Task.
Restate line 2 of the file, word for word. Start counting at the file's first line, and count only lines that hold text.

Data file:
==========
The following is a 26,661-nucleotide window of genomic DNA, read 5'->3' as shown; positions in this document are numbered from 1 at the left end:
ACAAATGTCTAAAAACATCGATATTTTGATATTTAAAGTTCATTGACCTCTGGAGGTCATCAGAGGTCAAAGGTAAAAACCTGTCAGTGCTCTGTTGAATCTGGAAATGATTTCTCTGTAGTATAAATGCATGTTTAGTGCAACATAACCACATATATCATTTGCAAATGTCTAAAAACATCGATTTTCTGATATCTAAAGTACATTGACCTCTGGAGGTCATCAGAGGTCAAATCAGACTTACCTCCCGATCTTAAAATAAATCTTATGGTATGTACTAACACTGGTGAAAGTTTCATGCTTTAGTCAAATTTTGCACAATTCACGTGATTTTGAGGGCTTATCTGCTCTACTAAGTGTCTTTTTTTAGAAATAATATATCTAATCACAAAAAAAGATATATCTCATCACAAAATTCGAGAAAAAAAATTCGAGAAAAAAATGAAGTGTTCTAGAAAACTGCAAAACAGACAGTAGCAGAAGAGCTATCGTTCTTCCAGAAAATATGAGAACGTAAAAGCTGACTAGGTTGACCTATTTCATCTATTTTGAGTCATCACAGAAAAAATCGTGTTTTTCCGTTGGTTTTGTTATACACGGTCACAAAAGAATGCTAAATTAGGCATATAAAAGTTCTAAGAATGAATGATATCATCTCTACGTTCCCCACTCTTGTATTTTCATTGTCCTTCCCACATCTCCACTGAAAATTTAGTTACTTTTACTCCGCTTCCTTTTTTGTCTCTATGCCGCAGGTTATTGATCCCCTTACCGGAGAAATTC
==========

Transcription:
ACAAATGTCTAAAAACATCGATATTTTGATATTTAAAGTTCATTGACCTCTGGAGGTCATCAGAGGTCAAAGGTAAAAACCTGTCAGTGCTCTGTTGAATCTGGAAATGATTTCTCTGTAGTATAAATGCATGTTTAGTGCAACATAACCACATATATCATTTGCAAATGTCTAAAAACATCGATTTTCTGATATCTAAAGTACATTGACCTCTGGAGGTCATCAGAGGTCAAATCAGACTTACCTCCCGATCTTAAAATAAATCTTATGGTATGTACTAACACTGGTGAAAGTTTCATGCTTTAGTCAAATTTTGCACAATTCACGTGATTTTGAGGGCTTATCTGCTCTACTAAGTGTCTTTTTTTAGAAATAATATATCTAATCACAAAAAAAGATATATCTCATCACAAAATTCGAGAAAAAAAATTCGAGAAAAAAATGAAGTGTTCTAGAAAACTGCAAAACAGACAGTAGCAGAAGAGCTATCGTTCTTCCAGAAAATATGAGAACGTAAAAGCTGACTAGGTTGACCTATTTCATCTATTTTGAGTCATCACAGAAAAAATCGTGTTTTTCCGTTGGTTTTGTTATACACGGTCACAAAAGAATGCTAAATTAGGCATATAAAAGTTCTAAGAATGAATGATATCATCTCTACGTTCCCCACTCTTGTATTTTCATTGTCCTTCCCACATCTCCACTGAAAATTTAGTTACTTTTACTCCGCTTCCTTTTTTGTCTCTATGCCGCAGGTTATTGATCCCCTTACCGGAGAAATTC